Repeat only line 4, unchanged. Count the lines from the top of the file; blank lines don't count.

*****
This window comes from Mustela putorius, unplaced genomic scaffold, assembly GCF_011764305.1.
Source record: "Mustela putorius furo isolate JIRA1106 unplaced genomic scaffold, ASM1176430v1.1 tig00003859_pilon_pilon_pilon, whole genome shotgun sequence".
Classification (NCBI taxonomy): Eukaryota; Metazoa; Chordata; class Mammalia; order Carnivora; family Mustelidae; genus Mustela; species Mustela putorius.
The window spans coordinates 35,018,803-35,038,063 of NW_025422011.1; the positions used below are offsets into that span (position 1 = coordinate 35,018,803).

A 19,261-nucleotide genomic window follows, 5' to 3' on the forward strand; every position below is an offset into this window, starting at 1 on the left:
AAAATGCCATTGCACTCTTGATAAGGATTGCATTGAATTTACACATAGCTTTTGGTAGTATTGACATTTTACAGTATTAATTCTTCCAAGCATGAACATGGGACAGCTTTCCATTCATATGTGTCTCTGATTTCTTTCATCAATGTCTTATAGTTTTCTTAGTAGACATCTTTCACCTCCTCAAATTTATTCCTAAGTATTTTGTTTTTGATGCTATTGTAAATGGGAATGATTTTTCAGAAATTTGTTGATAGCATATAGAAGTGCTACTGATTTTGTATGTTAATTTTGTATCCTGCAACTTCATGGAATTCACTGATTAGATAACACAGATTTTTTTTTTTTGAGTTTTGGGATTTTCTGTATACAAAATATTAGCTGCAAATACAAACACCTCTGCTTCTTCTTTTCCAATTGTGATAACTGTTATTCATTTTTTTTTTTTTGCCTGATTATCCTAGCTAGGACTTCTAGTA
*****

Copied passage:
The window spans coordinates 35,018,803-35,038,063 of NW_025422011.1; the positions used below are offsets into that span (position 1 = coordinate 35,018,803).